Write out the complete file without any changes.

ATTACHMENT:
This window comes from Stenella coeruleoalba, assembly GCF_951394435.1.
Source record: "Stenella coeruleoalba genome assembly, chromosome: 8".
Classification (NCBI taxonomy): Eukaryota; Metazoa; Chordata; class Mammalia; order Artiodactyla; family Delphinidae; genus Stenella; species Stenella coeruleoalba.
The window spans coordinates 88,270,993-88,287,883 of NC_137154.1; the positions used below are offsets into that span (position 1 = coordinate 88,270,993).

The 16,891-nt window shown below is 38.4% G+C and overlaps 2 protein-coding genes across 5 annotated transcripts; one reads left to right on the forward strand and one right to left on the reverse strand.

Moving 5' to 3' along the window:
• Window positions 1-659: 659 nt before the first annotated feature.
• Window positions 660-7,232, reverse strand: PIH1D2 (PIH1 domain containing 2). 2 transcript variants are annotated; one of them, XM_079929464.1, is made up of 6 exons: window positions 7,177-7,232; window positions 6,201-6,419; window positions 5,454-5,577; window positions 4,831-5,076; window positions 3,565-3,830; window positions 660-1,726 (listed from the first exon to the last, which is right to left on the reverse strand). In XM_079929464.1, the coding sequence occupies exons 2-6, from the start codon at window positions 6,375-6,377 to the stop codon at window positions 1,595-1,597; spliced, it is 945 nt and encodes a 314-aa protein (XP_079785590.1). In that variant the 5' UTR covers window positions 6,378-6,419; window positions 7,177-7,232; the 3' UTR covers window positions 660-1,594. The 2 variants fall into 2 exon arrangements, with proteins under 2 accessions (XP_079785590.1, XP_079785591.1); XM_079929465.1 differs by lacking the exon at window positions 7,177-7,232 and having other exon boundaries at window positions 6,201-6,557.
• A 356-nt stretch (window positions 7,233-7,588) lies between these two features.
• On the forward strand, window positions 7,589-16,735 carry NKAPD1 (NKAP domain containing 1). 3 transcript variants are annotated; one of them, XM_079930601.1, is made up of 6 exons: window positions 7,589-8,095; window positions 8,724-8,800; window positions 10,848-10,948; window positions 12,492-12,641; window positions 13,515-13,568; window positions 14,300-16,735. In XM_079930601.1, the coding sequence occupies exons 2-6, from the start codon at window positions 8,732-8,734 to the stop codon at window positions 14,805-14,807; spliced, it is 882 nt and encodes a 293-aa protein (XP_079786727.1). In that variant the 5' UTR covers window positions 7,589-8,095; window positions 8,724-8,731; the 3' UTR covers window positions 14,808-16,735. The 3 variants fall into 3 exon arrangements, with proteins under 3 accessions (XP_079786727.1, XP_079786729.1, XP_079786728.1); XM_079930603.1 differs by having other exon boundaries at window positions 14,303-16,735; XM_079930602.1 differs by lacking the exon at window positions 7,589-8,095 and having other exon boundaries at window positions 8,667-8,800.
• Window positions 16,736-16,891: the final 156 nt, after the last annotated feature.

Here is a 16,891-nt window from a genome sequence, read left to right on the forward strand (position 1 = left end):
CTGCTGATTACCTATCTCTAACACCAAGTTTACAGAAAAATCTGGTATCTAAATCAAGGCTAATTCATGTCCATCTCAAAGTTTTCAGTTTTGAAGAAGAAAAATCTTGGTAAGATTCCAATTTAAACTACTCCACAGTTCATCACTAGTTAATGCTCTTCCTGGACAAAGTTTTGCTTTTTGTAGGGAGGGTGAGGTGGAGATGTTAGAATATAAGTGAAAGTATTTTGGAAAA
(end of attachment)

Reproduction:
This window comes from Stenella coeruleoalba, assembly GCF_951394435.1.
Source record: "Stenella coeruleoalba genome assembly, chromosome: 8".
Classification (NCBI taxonomy): Eukaryota; Metazoa; Chordata; class Mammalia; order Artiodactyla; family Delphinidae; genus Stenella; species Stenella coeruleoalba.
The window spans coordinates 88,270,993-88,287,883 of NC_137154.1; the positions used below are offsets into that span (position 1 = coordinate 88,270,993).

The 16,891-nt window shown below is 38.4% G+C and overlaps 2 protein-coding genes across 5 annotated transcripts; one reads left to right on the forward strand and one right to left on the reverse strand.

Moving 5' to 3' along the window:
• Window positions 1-659: 659 nt before the first annotated feature.
• Window positions 660-7,232, reverse strand: PIH1D2 (PIH1 domain containing 2). 2 transcript variants are annotated; one of them, XM_079929464.1, is made up of 6 exons: window positions 7,177-7,232; window positions 6,201-6,419; window positions 5,454-5,577; window positions 4,831-5,076; window positions 3,565-3,830; window positions 660-1,726 (listed from the first exon to the last, which is right to left on the reverse strand). In XM_079929464.1, the coding sequence occupies exons 2-6, from the start codon at window positions 6,375-6,377 to the stop codon at window positions 1,595-1,597; spliced, it is 945 nt and encodes a 314-aa protein (XP_079785590.1). In that variant the 5' UTR covers window positions 6,378-6,419; window positions 7,177-7,232; the 3' UTR covers window positions 660-1,594. The 2 variants fall into 2 exon arrangements, with proteins under 2 accessions (XP_079785590.1, XP_079785591.1); XM_079929465.1 differs by lacking the exon at window positions 7,177-7,232 and having other exon boundaries at window positions 6,201-6,557.
• A 356-nt stretch (window positions 7,233-7,588) lies between these two features.
• On the forward strand, window positions 7,589-16,735 carry NKAPD1 (NKAP domain containing 1). 3 transcript variants are annotated; one of them, XM_079930601.1, is made up of 6 exons: window positions 7,589-8,095; window positions 8,724-8,800; window positions 10,848-10,948; window positions 12,492-12,641; window positions 13,515-13,568; window positions 14,300-16,735. In XM_079930601.1, the coding sequence occupies exons 2-6, from the start codon at window positions 8,732-8,734 to the stop codon at window positions 14,805-14,807; spliced, it is 882 nt and encodes a 293-aa protein (XP_079786727.1). In that variant the 5' UTR covers window positions 7,589-8,095; window positions 8,724-8,731; the 3' UTR covers window positions 14,808-16,735. The 3 variants fall into 3 exon arrangements, with proteins under 3 accessions (XP_079786727.1, XP_079786729.1, XP_079786728.1); XM_079930603.1 differs by having other exon boundaries at window positions 14,303-16,735; XM_079930602.1 differs by lacking the exon at window positions 7,589-8,095 and having other exon boundaries at window positions 8,667-8,800.
• Window positions 16,736-16,891: the final 156 nt, after the last annotated feature.

Here is a 16,891-nt window from a genome sequence, read left to right on the forward strand (position 1 = left end):
CTGCTGATTACCTATCTCTAACACCAAGTTTACAGAAAAATCTGGTATCTAAATCAAGGCTAATTCATGTCCATCTCAAAGTTTTCAGTTTTGAAGAAGAAAAATCTTGGTAAGATTCCAATTTAAACTACTCCACAGTTCATCACTAGTTAATGCTCTTCCTGGACAAAGTTTTGCTTTTTGTAGGGAGGGTGAGGTGGAGATGTTAGAATATAAGTGAAAGTATTTTGGAAAA